Ways in which WK has disappointed me, personally

Let us take a moment to reflect on Tofugu's greatest failures vis a vis WaniKani.

  1. Shockingly paternalistic SRS management

New to WK but not new to kanji and want to mark items burned (or at least Guru’d) so you can get to the material that’s actually new to you? Sorry, this could easily be accommodated but that’s not the WaniKani way.

Failed a review for an item at Enlightened and know that you’ve forgotten it completely and want to set it to Apprentice, rather than wait weeks for the next time it appears in your queue (so that you can fail it again)? Sorry, this could easily be accommodated but that’s not the WaniKani way.

Do WK’s SRS intervals not work for you? Perhaps you should consider Anki instead.

  1. Failure to (effectively) crowdsource visually similar kanji

According to Tofugu, 庭 is not visually similar to 廷 in spite of the fact that the former is exactly the latter but sporting a mullet.

Of course, this isn’t an actual conscious conclusion that Tofugu arrived at after careful consideration. Instead this is the natural result of the approach they decided to take, which was to start with an empty bucket for visually similar kanji and let the users decide what goes in.

Which would be great, if the site actually provided an affordance for users to directly influence this process. Instead users have to report them to a human (who may or may not agree), and then the new information doesn’t get in until the next update… (And who knows how much work the sad Tofugu staffer has to do on their end as part of this process.)

Compare this with a system which allows the user to simply paste in the kanji they believe is similar, with the “similar kanji” instantly appearing on the kanji detail page for that user, and once a certain number of users have marked two kanji as being visually similar, that linkage is presented to all users by default. Users would be able to upvote or downvote suggested similar kanji, and a downvote would remove that association from the downvoting user’s kanji detail page. Each user would have complete control over their own list of similar kanji, with no staff involvement. There’s no issue of trolls flooding the system with garbage since access requires payment.

  1. Failure to leverage whole kanji as “radicals”

(For 漢字 pedants who want to engage in Internet fisticuffs over what a “radical” is, here I’m using the term the same way WaniKani does.)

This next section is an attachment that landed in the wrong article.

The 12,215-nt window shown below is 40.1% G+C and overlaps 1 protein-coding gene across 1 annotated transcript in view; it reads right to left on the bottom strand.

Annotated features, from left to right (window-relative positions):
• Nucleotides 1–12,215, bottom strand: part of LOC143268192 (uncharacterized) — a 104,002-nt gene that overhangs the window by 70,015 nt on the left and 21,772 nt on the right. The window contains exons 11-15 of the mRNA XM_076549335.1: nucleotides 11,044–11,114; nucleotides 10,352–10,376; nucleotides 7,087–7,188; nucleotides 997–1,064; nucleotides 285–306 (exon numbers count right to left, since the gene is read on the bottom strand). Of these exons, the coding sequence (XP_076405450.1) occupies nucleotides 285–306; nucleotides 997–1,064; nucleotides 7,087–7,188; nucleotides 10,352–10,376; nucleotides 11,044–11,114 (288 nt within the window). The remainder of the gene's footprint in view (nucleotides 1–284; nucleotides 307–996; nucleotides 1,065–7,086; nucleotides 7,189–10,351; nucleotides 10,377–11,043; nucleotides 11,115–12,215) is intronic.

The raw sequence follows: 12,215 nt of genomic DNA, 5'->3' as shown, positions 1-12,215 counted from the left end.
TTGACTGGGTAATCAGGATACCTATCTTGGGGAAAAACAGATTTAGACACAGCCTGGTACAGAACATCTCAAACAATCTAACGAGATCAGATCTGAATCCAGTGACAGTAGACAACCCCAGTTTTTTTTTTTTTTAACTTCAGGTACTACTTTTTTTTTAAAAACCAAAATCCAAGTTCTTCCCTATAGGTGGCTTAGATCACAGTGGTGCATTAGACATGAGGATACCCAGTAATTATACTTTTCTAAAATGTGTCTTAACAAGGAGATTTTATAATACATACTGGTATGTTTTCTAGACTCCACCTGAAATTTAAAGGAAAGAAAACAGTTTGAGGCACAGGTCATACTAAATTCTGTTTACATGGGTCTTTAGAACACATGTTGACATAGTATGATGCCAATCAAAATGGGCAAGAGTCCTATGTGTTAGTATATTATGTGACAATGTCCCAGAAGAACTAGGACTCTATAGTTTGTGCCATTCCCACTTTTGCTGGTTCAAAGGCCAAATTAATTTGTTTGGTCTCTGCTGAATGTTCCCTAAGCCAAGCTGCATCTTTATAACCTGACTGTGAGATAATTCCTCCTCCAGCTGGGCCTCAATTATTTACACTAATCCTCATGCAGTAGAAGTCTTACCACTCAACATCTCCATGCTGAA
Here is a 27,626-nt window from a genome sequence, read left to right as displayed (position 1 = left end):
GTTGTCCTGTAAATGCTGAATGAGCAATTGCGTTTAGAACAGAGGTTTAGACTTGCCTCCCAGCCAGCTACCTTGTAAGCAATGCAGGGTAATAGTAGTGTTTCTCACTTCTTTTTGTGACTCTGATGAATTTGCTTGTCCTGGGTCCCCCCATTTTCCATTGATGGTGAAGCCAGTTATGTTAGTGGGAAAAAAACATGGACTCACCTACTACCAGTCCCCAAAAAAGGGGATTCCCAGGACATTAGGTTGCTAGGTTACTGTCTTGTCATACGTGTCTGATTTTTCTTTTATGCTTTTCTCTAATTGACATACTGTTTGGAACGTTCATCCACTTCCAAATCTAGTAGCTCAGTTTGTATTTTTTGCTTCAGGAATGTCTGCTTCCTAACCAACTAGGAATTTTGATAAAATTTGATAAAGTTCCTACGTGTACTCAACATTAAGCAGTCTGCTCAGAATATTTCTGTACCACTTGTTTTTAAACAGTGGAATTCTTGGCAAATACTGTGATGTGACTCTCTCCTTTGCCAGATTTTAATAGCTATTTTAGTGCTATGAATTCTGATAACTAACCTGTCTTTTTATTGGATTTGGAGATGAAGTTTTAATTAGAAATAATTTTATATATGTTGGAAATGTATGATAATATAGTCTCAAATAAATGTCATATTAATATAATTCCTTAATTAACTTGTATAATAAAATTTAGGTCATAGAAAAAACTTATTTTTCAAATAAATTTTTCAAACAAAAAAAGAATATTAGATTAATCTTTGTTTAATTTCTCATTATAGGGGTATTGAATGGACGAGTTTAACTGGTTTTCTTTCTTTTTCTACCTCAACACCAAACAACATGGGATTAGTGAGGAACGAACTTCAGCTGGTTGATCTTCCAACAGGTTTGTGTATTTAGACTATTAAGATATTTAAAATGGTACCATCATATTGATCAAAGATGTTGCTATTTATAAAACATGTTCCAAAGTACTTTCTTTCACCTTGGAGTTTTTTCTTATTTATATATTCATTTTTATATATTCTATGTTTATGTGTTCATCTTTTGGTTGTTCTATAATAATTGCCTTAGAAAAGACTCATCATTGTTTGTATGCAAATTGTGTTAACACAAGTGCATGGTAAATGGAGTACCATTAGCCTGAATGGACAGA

If WK had taught 廷 before 庭, then “garden” could have been introduced as “courts + mullet”, which means one less radical in the meaning mnemonic AND reinforces the kanji for “courts”. (“When would you find mullets in a courtroom setting? Only when court is being held in the garden. Things are a little more relaxed in the garden courts.” vs “If Big Bird had a mullet, he’d be king of the garden.”)

There are many examples of similar missed opportunities, which you will encounter if you continue with the system.

  1. Failure to crowdsource mnemonics

Some of Tofugu’s mnemonics are just simply trash. Consider 景色:

“You’re admiring the scenery and you notice key marks all over everything. You realize it’s that girl who keys everything and you say to yourself kay she keyed (けしき) that, kay she keyed (けしき) this.”

Setting aside the other issues with this mnemonic, wouldn’t “kay” be けい and not け? Fail.

While Tofugu does at least provide users the ability to enter their own mnemonics, this is exactly the sort of task that would benefit immensely from COLLECTIVE creativity. It’s not hard to imagine that there’s a number of very clever WaniKani users who have come up with very memorable mnemonics, which COULD be helping EVERY user, but instead will never escape the confines of the author’s account.

Crowdsourcing mnemonics presents more of a challenge than identifying similar kanji. Since we’re talking about raw text entry, there will absolutely be mnemonics created by some users which would offend other users. But, again, since the platform requires a paid account, this is not so hard to address effectively. You simply require that any user who is sharing their mnemonics to flag any which are not G-rated or are otherwise even slightly politically incorrect / unwoke / wrongthink. Such mnemonics would be hidden by default, and would only be shown to those users who have declared themselves (via settings) to be mentally stable enough to handle the risk of being offended in exchange for the reward of mnemonics which would be easier to remember.

  1. Tepid mnemonics

And here we’ve arrived at Koichi’s greatest self-betrayal: the decision to purge every Tofugu-created mnemonic that is more spicy than distilled water. Back in the day, he himself made the case that the value of a mnemonic is measured by how strong an impression it makes in the learner’s memory. Are some people offended by “b__bs” and Hard G_y? Apparently. Do “b__bs” and Hard G_y make mnemonics more memorable? It seems the answer is immaterial to Tofugu, since not offending anyone has been deemed more important than maximizing the effectiveness of the mnemonics. I guess he was afraid of being canceled over “b__bs” and Hard G_y.

I understand that J_seph St_lin is one of history’s greatest monsters, responsible for the deaths of millions. But it’s precisely that fact that makes mnemonics mentioning him (now purged forever, Fahrenheit 451 style) easy to remember. Much more so than the cuddly fictional replacement Tofugu staff came up with, farmhand Jourm.